Sorafenib (Nexavar) significantly improved progression-free survival in patients with breast cancer, according to the results of the SOLTI-0701 study presented at the ECCO 15 – ESMO 34 Joint Congress by José Baselga, MD, ESMO president and a member of the ECCO executive committee, and head of oncology, Vall d’Hebron University Hospital, Barcelona, Spain.
Sorafenib (Nexavar) significantly improved progression-free survival in patients with breast cancer, according to the results of the SOLTI-0701 study presented at the ECCO 15 — ESMO 34 Joint Congress by José Baselga, MD, ESMO president and a member of the ECCO executive committee, and head of oncology, Vall d’Hebron University Hospital, Barcelona, Spain. According to Dr Baselga, “this is the first, large, randomized study that demonstrates significant clinical activity of sorafenib in breast cancer when given in combination with chemotherapy.”
Dr Baselga and his colleagues from Spain, France, and Brazil conducted SOLTI-0701, a double-blind, randomized, phase IIb clinical trial, which enrolled 229 patients with locally advanced or metastatic breast cancer between June 2007 and December 2008. All patients had HER-2 negative tumors and had undergone less than two previous chemotherapy regimens for advanced or metastatic breast cancer; individuals with active brain metastasis were excluded. Patients were randomized 1:1 to receive oral capecitabine (Xeloda) 1000 mg/m2 twice daily for 14 of every 21 days plus a placebo (n = 114) or to capecitabine and oral sorafenib 400 mg twice daily continuously (n = 115).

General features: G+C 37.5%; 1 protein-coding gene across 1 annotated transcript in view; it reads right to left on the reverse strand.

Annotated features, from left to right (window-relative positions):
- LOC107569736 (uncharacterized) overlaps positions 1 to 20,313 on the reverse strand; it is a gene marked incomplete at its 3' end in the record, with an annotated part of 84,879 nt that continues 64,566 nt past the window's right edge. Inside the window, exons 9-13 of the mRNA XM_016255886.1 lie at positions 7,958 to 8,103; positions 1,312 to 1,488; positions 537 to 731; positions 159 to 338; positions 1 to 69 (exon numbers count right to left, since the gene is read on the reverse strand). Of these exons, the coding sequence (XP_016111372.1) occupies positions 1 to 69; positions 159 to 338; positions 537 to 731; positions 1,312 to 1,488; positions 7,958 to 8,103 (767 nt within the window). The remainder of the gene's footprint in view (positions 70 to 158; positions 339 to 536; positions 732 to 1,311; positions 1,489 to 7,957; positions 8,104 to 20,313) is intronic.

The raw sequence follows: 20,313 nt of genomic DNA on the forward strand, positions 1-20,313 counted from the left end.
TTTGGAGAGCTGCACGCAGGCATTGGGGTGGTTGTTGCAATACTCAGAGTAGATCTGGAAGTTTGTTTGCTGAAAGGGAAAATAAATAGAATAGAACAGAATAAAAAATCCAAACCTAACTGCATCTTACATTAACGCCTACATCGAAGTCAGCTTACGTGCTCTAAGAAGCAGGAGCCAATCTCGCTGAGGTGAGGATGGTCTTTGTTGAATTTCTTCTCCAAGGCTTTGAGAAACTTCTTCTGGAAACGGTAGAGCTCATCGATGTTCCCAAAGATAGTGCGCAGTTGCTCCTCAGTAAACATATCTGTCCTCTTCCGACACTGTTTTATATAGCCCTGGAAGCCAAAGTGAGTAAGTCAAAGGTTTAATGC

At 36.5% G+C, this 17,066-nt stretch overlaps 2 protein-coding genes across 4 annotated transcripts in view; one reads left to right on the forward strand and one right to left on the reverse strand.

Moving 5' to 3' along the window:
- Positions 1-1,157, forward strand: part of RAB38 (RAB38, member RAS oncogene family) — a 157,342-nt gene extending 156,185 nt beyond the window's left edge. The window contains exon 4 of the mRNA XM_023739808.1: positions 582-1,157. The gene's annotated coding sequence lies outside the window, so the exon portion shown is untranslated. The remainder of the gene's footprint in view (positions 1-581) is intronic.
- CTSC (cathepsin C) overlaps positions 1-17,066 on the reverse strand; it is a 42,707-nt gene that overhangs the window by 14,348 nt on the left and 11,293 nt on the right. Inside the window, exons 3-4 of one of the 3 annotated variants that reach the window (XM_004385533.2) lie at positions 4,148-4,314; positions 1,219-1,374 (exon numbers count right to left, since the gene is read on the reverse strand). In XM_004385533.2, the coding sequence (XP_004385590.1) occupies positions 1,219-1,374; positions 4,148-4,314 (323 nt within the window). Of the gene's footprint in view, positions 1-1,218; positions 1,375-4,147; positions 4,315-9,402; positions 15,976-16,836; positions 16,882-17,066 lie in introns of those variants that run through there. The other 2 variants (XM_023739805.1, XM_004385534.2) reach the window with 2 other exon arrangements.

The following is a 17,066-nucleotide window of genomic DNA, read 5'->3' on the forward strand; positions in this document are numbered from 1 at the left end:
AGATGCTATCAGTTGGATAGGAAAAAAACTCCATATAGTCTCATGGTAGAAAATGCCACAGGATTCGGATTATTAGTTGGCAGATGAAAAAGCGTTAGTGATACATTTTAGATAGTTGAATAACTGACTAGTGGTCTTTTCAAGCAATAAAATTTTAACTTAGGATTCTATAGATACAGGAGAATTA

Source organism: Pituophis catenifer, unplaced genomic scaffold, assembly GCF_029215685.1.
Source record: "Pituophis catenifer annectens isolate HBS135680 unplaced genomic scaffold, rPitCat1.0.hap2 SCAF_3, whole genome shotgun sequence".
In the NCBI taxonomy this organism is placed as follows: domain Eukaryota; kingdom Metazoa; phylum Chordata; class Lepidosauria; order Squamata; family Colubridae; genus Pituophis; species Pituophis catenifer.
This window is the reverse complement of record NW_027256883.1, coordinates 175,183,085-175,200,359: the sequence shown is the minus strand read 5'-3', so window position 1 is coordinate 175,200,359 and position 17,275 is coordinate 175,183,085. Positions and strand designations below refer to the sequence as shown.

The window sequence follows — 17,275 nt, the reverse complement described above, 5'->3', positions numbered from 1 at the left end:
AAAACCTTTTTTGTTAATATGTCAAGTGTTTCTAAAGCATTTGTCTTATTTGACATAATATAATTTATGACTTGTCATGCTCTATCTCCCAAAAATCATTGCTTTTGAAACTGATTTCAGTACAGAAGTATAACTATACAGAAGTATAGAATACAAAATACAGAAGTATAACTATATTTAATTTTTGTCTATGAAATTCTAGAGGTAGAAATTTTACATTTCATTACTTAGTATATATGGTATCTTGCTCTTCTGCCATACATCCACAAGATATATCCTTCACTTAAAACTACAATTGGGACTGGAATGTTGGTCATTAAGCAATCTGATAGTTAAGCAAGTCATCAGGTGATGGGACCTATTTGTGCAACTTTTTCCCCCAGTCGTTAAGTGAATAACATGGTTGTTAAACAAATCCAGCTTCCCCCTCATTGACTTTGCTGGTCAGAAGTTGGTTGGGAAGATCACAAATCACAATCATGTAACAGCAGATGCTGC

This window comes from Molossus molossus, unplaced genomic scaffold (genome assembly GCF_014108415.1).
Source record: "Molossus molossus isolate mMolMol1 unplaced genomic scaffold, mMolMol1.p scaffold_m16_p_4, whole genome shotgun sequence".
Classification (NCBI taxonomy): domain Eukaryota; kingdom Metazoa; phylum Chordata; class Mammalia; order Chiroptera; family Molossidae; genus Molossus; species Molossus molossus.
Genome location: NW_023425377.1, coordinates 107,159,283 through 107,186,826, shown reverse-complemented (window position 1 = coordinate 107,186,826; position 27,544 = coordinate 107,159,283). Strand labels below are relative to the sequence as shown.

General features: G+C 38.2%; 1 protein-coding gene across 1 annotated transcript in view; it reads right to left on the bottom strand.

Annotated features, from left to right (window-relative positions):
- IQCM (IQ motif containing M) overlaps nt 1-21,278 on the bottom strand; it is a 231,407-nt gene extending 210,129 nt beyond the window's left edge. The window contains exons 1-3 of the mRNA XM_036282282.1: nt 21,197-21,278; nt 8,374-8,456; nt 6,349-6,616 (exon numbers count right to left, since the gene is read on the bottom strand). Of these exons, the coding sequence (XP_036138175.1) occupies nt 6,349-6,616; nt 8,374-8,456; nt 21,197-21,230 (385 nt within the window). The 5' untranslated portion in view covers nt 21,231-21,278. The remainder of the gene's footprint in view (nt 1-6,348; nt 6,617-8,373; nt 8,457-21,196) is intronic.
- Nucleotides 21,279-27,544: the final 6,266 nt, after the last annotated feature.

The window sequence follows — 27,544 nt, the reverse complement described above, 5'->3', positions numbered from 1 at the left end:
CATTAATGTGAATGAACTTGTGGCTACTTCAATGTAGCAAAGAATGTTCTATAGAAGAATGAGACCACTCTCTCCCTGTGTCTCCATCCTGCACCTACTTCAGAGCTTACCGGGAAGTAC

The trial's initial results became available shortly before the ECCO 15 — ESMO 34 Joint Congress and showed an average progression-free survival of 6.4 months for women in the sorafenib arm compared with 4.1 months for those in the placebo arm (HR, 0.576; 95% CI, 0.410-0.809; P = .0006). “Our results showed that patients who received sorafenib plus capecitabine had a 74% improvement in the time they lived without their disease worsening compared to those who received the chemotherapy alone,” said Dr Baselga. “This is a very positive study and the magnitude of the benefit is such that it suggests that this agent will be an important addition to our therapeutic armory in breast cancer,” he added.
Overall survival data are not yet available; however, there was one death in the placebo arm, which was attributed to the side effects of capecitabine. In addition, 9 patients (8%) in the placebo arm and 15 (13.4%) in the sorafenib arm discontinued treatment due to adverse effects. Grade 3 or 4 toxicities for the placebo arm versus the sorafenib arm included hand-foot skin reactions (13% vs. 45%, respectively), diarrhea (5% for both arms), dyspnea (4% vs. 5%, respectively), neutropenia (3% vs. 5%, respectively), and mucositis (4% vs. 1%, respectively). The most common reasons for discontinuation included hand-foot skin reactions (2 in placebo arm vs. 8 in sorafenib arm) and diarrhea (3 in placebo arm vs. 1 in sorafenib arm).
“The regimen was tolerable and the side effects were mostly manageable. No new or unexpected side effects were observed with [the capecitabine and sorafenib] combination. The fact that this treatment could be taken orally may represent a unique and convenient treatment option for patients with breast cancer,” said Dr Baselga.
Based on the encouraging data from this trial, Onyx and Bayer are evaluating various strategies for sorafenib in breast cancer, and several other randomized, phase II studies of sorafenib in this setting are currently underway.
ECCO/ESMO Abstract 3LBA